They then looked at human bladder and lung cells and found tumor cells were able to grow more easily once exposed to nicotine and vaping chemicals.
Last May, researchers from Vanderbilt-Ingram Cancer Center in Nashville found e-cig smoke to increase one’s risk of bladder cancer.
In 2015, the University of Minnesota identified chemicals commonly found in e-cig vapor to include:
- Formaldehyde (human carcinogen)
- Acetaldehyde (carcinogen related to alcohol drinking)
- Acrolein (highly irritating and toxic)
- Toluene (toxic) NNN, NNK (tobacco carcinogens related to nicotine)
- Metals (possible carcinogens and toxins)
Although electronic cigarette “juice” may appear safe, it could produce harmful chemicals once heated to become a vapor.
A lethal dose of nicotine for an adult ranges from 30-60 mg and varied for children (0.5-1.0 mg/kg can be a lethal dosage for adults, and 0.1 mg/kg for children). E-cigs, depending on their strengths (0 – 5.4%) could contain up to 54 mg of nicotine per cartridge (a 1.8% e -cig would contain 18mg/ml).
The topic of nicotine increasing one’s vulnerability to cancer is nothing new as decades ago researchers found nicotine to affect the cilia (brush border) along the respiratory tree, preventing mucous production and a sweeping out of carcinogens trying to make their way down to the lungs.
More research needs to be performed but this recent report reminds us that exposing our delicate lung tissue and immune system to vaping chemicals may not be as safe as we think.
For more on the study read here.
Toxic metals found in vaping liquid
Last week, experts warned that many chemicals in vaping liquid may change to toxic substances (once heated) that can irritate the lungs.
Last year one study reported that toxic levels of lead and other metals may leak from the heating coil element into the vapor inhaled during e-cig use.
Researchers at Johns Hopkins Bloomberg School of Public Health found these metals to include:
We’ve known for some time that vaping fluid could contain chemicals that turn toxic once heated, but this study shed light on e-cig metal components causing metal leakage to the vapor making contact with delicate respiratory epithelium (lining).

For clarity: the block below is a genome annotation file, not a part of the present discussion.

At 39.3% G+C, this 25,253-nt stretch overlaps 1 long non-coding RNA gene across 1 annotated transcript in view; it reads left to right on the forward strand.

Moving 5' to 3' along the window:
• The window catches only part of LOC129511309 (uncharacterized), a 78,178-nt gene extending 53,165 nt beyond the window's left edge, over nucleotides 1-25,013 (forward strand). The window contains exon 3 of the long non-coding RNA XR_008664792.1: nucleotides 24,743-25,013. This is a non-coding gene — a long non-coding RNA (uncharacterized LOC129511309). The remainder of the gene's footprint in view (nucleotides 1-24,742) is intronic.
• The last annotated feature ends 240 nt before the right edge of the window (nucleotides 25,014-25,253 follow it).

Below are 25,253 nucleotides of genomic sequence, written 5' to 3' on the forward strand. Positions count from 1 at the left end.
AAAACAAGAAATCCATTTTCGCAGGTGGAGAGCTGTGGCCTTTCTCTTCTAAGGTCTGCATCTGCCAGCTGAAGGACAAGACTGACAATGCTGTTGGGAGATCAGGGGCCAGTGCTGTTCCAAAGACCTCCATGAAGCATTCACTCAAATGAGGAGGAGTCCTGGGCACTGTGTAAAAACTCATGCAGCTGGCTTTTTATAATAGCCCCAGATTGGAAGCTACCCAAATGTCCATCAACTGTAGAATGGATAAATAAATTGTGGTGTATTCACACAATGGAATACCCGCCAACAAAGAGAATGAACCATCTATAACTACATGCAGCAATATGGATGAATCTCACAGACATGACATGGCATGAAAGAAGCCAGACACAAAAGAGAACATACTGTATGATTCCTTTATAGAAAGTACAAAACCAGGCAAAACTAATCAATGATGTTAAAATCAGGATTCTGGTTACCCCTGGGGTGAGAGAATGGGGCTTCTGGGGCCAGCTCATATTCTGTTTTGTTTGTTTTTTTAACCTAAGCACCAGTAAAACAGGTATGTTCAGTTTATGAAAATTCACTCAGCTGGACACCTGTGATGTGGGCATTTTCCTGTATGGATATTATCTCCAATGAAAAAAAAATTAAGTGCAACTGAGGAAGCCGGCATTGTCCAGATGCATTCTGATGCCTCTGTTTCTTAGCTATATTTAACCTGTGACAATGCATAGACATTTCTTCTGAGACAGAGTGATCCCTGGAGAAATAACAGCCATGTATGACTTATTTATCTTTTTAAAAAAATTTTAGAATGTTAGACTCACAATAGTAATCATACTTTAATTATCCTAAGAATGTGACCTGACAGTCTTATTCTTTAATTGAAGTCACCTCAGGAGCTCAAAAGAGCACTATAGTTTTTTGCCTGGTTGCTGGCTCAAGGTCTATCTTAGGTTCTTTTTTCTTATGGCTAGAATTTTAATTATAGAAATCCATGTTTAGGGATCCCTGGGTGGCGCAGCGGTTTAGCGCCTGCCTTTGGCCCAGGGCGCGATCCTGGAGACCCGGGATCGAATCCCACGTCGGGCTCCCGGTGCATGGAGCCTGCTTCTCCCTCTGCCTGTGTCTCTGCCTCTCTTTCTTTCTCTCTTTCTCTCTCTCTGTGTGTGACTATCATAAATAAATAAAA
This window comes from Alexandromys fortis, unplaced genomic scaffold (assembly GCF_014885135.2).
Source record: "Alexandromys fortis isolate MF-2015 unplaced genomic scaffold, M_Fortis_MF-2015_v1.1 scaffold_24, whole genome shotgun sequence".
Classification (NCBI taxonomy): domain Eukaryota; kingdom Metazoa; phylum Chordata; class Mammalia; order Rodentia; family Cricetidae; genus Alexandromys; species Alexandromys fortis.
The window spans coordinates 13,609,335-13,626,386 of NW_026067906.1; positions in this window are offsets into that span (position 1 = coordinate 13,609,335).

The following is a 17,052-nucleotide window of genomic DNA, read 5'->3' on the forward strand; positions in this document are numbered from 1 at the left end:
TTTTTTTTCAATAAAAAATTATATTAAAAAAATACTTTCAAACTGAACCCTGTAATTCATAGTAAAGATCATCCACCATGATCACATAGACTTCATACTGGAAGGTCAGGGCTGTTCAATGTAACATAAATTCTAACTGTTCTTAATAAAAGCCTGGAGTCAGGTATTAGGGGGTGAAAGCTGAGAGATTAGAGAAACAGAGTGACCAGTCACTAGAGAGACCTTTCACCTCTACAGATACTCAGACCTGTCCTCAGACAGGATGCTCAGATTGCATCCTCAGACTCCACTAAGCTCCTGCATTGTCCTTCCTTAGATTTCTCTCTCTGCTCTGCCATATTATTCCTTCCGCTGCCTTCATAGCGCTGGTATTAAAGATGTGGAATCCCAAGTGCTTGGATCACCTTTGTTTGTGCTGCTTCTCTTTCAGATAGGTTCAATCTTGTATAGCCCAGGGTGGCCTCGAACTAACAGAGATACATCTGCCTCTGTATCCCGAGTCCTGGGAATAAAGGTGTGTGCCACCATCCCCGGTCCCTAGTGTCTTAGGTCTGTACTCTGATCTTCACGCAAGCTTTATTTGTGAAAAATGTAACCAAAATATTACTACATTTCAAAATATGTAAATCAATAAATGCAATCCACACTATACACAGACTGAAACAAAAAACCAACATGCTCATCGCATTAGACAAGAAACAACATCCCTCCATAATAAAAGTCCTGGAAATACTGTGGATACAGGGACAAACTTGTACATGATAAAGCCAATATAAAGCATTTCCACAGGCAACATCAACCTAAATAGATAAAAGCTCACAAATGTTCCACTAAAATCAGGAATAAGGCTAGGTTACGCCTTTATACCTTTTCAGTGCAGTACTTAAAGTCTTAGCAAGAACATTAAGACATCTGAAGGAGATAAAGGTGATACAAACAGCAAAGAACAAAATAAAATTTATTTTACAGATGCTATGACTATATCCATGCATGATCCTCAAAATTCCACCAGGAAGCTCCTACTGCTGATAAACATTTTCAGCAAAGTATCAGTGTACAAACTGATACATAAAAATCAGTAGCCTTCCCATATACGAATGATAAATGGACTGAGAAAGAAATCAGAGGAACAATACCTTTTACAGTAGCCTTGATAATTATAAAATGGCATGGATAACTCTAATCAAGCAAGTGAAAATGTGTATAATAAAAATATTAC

Reported by Forbes, Rich Able, a medical device marketing consultant, stated the following, “the FDA does not currently test any of the most popular vaping and e-cigarette instruments being manufactured at unregulated factories in Asia that source low-grade parts, batteries, and materials for the production of these devices,” suggesting that “the metal and parts composition of these devices must be stringently tested for toxic analytes and corrosive compounds.”
These chemicals may act as neurotoxins, affecting our nervous system, cause tissue necrosis (cell death) and even multi-organ failure. Moreover they can affect how our immune system reacts to other chemicals as well as foreign pathogens, affecting our ability to fight other diseases.
Although studies have suggested e-cig vapor to be safer than tobacco smoke, not enough research has been done, in the relatively few years vaping has been around, looking at how heat-transformed chemicals and leaked metals affect our breathing, lungs and other organs once absorbed into the body.
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Daliah Wachs, MD, FAAFP is a nationally syndicated radio personality on GCN Network, KDWN, and iHeart Radio.